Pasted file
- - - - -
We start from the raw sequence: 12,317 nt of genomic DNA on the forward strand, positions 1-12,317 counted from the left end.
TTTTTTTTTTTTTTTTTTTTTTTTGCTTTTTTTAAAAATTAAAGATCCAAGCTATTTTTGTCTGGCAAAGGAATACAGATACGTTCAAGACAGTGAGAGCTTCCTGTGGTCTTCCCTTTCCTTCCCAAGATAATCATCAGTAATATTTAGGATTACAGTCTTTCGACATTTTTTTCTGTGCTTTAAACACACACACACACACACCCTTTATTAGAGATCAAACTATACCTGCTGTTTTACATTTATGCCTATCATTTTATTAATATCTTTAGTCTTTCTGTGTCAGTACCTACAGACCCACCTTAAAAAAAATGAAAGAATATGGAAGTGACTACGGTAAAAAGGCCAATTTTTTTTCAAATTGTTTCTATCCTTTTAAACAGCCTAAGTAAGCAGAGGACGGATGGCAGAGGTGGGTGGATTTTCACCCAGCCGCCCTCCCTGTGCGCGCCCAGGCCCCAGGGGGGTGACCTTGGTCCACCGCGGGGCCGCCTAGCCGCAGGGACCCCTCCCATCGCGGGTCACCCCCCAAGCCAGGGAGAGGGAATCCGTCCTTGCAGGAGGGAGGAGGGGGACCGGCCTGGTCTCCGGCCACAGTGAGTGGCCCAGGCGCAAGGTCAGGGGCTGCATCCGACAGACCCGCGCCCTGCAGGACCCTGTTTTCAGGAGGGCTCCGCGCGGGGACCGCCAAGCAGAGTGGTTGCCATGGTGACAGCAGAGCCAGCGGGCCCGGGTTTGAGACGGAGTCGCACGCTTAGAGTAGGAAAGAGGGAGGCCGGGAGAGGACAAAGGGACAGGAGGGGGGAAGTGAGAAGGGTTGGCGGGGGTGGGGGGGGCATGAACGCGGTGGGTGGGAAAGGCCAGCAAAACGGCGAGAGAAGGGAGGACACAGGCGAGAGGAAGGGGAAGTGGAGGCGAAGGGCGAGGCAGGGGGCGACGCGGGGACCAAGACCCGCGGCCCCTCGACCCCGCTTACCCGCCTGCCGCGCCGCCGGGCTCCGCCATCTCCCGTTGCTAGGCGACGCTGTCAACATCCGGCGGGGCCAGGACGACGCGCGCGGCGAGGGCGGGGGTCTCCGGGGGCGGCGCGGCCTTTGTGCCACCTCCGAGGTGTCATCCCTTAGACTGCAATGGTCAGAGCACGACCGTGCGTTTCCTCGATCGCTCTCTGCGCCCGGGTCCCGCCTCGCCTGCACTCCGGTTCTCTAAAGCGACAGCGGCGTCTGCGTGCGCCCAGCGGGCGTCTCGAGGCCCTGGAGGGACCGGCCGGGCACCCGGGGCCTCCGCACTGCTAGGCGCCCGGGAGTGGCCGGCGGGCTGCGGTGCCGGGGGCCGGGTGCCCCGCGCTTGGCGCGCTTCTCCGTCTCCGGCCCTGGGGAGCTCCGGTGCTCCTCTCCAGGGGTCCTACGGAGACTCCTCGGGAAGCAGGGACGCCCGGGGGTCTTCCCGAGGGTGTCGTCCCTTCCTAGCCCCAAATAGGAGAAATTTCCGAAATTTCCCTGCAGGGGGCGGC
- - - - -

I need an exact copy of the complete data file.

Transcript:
We start from the raw sequence: 12,317 nt of genomic DNA on the forward strand, positions 1-12,317 counted from the left end.
TTTTTTTTTTTTTTTTTTTTTTTTGCTTTTTTTAAAAATTAAAGATCCAAGCTATTTTTGTCTGGCAAAGGAATACAGATACGTTCAAGACAGTGAGAGCTTCCTGTGGTCTTCCCTTTCCTTCCCAAGATAATCATCAGTAATATTTAGGATTACAGTCTTTCGACATTTTTTTCTGTGCTTTAAACACACACACACACACACCCTTTATTAGAGATCAAACTATACCTGCTGTTTTACATTTATGCCTATCATTTTATTAATATCTTTAGTCTTTCTGTGTCAGTACCTACAGACCCACCTTAAAAAAAATGAAAGAATATGGAAGTGACTACGGTAAAAAGGCCAATTTTTTTTCAAATTGTTTCTATCCTTTTAAACAGCCTAAGTAAGCAGAGGACGGATGGCAGAGGTGGGTGGATTTTCACCCAGCCGCCCTCCCTGTGCGCGCCCAGGCCCCAGGGGGGTGACCTTGGTCCACCGCGGGGCCGCCTAGCCGCAGGGACCCCTCCCATCGCGGGTCACCCCCCAAGCCAGGGAGAGGGAATCCGTCCTTGCAGGAGGGAGGAGGGGGACCGGCCTGGTCTCCGGCCACAGTGAGTGGCCCAGGCGCAAGGTCAGGGGCTGCATCCGACAGACCCGCGCCCTGCAGGACCCTGTTTTCAGGAGGGCTCCGCGCGGGGACCGCCAAGCAGAGTGGTTGCCATGGTGACAGCAGAGCCAGCGGGCCCGGGTTTGAGACGGAGTCGCACGCTTAGAGTAGGAAAGAGGGAGGCCGGGAGAGGACAAAGGGACAGGAGGGGGGAAGTGAGAAGGGTTGGCGGGGGTGGGGGGGGCATGAACGCGGTGGGTGGGAAAGGCCAGCAAAACGGCGAGAGAAGGGAGGACACAGGCGAGAGGAAGGGGAAGTGGAGGCGAAGGGCGAGGCAGGGGGCGACGCGGGGACCAAGACCCGCGGCCCCTCGACCCCGCTTACCCGCCTGCCGCGCCGCCGGGCTCCGCCATCTCCCGTTGCTAGGCGACGCTGTCAACATCCGGCGGGGCCAGGACGACGCGCGCGGCGAGGGCGGGGGTCTCCGGGGGCGGCGCGGCCTTTGTGCCACCTCCGAGGTGTCATCCCTTAGACTGCAATGGTCAGAGCACGACCGTGCGTTTCCTCGATCGCTCTCTGCGCCCGGGTCCCGCCTCGCCTGCACTCCGGTTCTCTAAAGCGACAGCGGCGTCTGCGTGCGCCCAGCGGGCGTCTCGAGGCCCTGGAGGGACCGGCCGGGCACCCGGGGCCTCCGCACTGCTAGGCGCCCGGGAGTGGCCGGCGGGCTGCGGTGCCGGGGGCCGGGTGCCCCGCGCTTGGCGCGCTTCTCCGTCTCCGGCCCTGGGGAGCTCCGGTGCTCCTCTCCAGGGGTCCTACGGAGACTCCTCGGGAAGCAGGGACGCCCGGGGGTCTTCCCGAGGGTGTCGTCCCTTCCTAGCCCCAAATAGGAGAAATTTCCGAAATTTCCCTGCAGGGGGCGGC